Sunday, February 11, 2018

Sunday, February 11, 2018 11:00 am by M. in , , , , ,    No comments
Next Friday on Film4:
Wuthering Heights Fri 16/2 Film4 @ 01:20
A young boy is taken in by the Earnshaw family and as the years pass he develops a strange and intense relationship with his foster sister. This Andrea Arnold directed take on Emily Brontë's famous novel is unlike any you've seen before. It doesn't whitewash the darker aspects of the novel like previous adaptations did and adds its own modern touch too. An excellent watch with superb performances from Kaya Scodelario and James Howson. (Ronan O'Meara in The Digital Fix)
Andrea Arnold, a director versed in the methods of social realism, focuses on atmosphere and texture in this Emily Brontë adaptation, bringing us in close to Catherine and Heathcliff (Kaya Scodelario and James Howson) and their windswept world. Despite this proximity, we are not given much of a view of the pair’s inner lives, but the film is at least vivid and bracing. (Edward Porter in The SundayTimes)
The film can also be watched on ARD (Germany) (February 12, 02:40 AM).

The Observer interviews Ruth Wilson who remembers her TV debut as Jane Eyre:
“I was really lucky. I got the part in [the BBC’s adaptation of] Jane Eyre nine months after I left Lamda, and Jane opened a lot of doors for me. I didn’t realise how big it was going to be until halfway through filming. I had to do some press, and there were a lot of people there. ‘Oh shit,’ I thought. But I gave it everything, that job. I’d never been able to cry on set before then, and it was for that part that I trained myself to do it. I used a Sigur Rós song, one that made me feel really sad. It’s an idea I still use.” (Rachel Cooke)
National Review's The Great Books podcast has talked about Jane Eyre:
John J. Miller is joined by Lorraine Murphy [of Hillsdale College] to discuss Charlotte Brontë's Jane Eyre.
Literary love affairs in The Enterprise-Press:
Your authors kept me up at night, eagerly anticipating each page. And in turn, you found an eternally devoted companion. One who loyally shouts your praises to the world, and who willingly attached a cord connecting her heart to your binding. Even when you occasionally proved to be as deceptive as Jane Eyre’s Mr. Rochester. (Andrea Fingerson)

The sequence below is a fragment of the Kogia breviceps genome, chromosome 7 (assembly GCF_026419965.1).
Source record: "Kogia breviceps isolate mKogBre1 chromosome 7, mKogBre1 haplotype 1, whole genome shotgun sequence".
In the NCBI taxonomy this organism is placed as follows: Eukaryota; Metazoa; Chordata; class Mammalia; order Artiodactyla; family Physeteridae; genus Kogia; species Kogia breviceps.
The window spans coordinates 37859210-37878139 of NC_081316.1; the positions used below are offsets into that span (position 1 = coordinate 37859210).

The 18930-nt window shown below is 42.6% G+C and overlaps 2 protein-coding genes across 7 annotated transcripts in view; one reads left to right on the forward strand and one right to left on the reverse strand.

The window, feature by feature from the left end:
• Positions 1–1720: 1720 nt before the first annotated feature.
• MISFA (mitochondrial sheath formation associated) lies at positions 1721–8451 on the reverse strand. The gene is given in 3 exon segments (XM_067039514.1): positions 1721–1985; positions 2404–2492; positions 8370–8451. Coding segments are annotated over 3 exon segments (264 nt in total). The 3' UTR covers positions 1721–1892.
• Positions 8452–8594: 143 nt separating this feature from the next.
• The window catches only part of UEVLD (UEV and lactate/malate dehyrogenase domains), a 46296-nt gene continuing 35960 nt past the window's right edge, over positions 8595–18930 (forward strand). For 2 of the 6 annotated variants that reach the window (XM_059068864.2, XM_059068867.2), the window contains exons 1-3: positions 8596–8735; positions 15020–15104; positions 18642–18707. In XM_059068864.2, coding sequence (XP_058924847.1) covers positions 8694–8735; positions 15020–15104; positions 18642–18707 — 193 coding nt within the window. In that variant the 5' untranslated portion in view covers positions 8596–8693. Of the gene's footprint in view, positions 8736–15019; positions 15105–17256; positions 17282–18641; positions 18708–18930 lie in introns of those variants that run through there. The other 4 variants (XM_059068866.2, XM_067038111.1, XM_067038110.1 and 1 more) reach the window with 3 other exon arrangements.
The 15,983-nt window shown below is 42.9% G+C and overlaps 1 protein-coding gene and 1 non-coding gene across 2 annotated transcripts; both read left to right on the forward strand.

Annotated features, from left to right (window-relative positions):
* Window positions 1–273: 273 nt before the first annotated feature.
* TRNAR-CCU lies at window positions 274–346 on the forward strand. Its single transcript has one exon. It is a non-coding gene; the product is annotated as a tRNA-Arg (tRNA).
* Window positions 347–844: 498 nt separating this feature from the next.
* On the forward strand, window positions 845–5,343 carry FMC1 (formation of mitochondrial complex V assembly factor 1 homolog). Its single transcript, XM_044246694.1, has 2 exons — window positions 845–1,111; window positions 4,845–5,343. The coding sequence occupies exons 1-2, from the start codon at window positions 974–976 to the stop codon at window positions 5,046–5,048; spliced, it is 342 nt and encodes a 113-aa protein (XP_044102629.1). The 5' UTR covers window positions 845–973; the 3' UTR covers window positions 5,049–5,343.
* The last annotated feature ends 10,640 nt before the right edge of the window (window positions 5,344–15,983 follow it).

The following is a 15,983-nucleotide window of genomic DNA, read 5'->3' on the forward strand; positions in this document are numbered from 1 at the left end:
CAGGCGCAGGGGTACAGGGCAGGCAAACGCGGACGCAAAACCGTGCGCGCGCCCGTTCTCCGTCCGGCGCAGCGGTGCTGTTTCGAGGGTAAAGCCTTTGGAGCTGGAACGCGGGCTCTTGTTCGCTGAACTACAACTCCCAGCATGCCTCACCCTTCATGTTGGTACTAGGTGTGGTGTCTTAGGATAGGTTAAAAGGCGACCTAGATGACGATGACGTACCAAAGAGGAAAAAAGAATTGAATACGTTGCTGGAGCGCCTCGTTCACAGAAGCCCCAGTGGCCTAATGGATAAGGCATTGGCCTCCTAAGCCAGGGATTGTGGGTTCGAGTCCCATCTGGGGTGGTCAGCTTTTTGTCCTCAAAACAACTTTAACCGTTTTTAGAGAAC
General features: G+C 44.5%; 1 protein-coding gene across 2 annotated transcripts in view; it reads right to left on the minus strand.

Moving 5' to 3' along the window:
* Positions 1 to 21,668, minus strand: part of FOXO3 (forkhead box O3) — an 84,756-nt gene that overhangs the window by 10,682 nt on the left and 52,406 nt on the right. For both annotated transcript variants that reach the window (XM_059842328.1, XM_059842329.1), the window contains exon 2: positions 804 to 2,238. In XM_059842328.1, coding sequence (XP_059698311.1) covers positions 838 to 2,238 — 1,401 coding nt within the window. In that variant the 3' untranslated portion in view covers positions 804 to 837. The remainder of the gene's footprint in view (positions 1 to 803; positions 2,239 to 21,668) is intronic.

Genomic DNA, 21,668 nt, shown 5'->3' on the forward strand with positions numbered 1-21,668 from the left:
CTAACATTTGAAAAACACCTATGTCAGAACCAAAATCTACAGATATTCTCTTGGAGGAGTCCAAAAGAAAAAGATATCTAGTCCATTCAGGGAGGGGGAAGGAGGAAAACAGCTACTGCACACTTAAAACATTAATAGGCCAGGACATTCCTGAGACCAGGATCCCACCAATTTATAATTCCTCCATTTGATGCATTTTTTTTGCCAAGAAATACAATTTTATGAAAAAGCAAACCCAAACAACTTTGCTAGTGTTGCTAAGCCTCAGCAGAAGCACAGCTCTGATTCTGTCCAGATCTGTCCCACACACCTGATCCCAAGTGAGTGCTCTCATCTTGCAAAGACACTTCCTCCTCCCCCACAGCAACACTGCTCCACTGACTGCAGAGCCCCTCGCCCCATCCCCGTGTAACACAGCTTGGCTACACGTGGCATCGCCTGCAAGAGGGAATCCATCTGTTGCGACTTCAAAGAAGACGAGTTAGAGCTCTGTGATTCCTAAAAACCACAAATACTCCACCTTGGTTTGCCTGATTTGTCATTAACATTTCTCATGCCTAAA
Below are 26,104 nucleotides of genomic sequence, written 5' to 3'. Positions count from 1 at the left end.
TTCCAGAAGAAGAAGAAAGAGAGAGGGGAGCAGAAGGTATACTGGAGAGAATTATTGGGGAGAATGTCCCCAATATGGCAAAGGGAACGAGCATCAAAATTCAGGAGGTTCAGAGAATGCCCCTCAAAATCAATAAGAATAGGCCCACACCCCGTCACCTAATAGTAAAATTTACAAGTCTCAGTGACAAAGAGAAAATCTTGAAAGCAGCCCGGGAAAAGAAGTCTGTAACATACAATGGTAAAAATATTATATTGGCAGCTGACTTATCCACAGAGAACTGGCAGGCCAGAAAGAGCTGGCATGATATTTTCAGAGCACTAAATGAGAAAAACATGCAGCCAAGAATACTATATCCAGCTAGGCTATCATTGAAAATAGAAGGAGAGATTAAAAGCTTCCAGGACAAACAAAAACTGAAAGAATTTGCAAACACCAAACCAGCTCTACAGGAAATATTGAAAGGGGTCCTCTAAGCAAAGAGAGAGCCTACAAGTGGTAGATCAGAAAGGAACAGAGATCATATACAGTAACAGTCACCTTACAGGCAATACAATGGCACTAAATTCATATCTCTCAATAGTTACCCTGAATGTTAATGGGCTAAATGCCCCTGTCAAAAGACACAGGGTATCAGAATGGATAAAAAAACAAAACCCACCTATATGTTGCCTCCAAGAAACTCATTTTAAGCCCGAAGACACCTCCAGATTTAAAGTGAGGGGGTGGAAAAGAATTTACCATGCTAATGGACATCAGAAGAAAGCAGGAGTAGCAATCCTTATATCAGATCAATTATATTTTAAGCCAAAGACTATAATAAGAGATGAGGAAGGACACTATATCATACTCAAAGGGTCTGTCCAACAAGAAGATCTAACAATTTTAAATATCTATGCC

Belfast Telegraph interviews the psychologist Aryanne Oade on the topic of bullying:
However, some fortunate people are able to make their way to Yorkshire. “If they’re coming from far away, we’d generally work together over two days,” she says. “They stay in Haworth, a beautiful village nearby, where the Brontë sisters lived. I combine business psychology and acting. My associates are all professional actors. We recreate the most difficult situations my clients have encountered, in the safety of the coaching room, at my property. This allows them to learn how to handle even the very worst cases of bullying.” (Joy Orpen)
The Tribune (India) analyses the work of the photographer Gauri Gill:
The works are the artist’s attempt to bring to the fore their everyday struggle, their resilience and their indomitable spirit, which is most vocal in these mute images. Despite the odds against which the community tries to rise, the photographs find protagonists often going about life in a joyous, even happy-go-lucky manner. As British novelist Charlotte Brontë wrote in the magnificent Jane Eyre: “And it is you, spirit — with will and energy, and virtue and purity — that I want, not alone with your brittle frame.” Walking out of Gauri’s exhibition, one cannot help but wonder as to what were the subjects behind those masks actually thinking? Their simple frames, crowned by these masks give away nothing... (Monica Arora)
Diario Sur (Spain) imagines literature and art... without romance:
En la novela decimonónica de corte romántico, y en su degeneración posterior -el género rosa-, las barreras que el amor derribaba eran las de la clase social y las de las diferencias económicas (la 'Jane Eyre' de Charlotte Brontë). (Iñaki Ezquerra) (Translation)
El Diario Montañés (Spain) interviews the writer Gustavo Martín Garzo:
-¿De qué trata su novela [La Ofrenda]? (Lola Gallardo)
-Es una novela realista, una historia que se sitúa en los años setenta en San Sebastián. La protagonista vive un amor perturbador con el que quiere terminar y lee un anuncio en el periódico en el que una anciana busca a una enfermera que le atienda. Se lía la manta a la cabeza y se va a Madagascar. Allí se encuentra un caserón típico de las novelas góticas tipo Jane Eyre o Rebeca. Es una mansión que esconde un secreto y poco a poco lo va desvelando. (Translation)
El País (Uruguay) interviews the theatre director, Margarita Musto:
Las lecturas de la infancia amueblaron su imaginación. Cierra los ojos y recuerda las aventuras de Tom Sawyer o de Huckleberry Finn, sus viajes por el mítico Missi-ssippi. Unos años después sería Cumbres borrascosas, de Emily Brontë. (Renzo Rossello) (Translation)
B.A. Wilson Writes, Wyzwanie Zwane Życiem (in Polish) and The Surreal Notes post about Wuthering Heights.


Post a Comment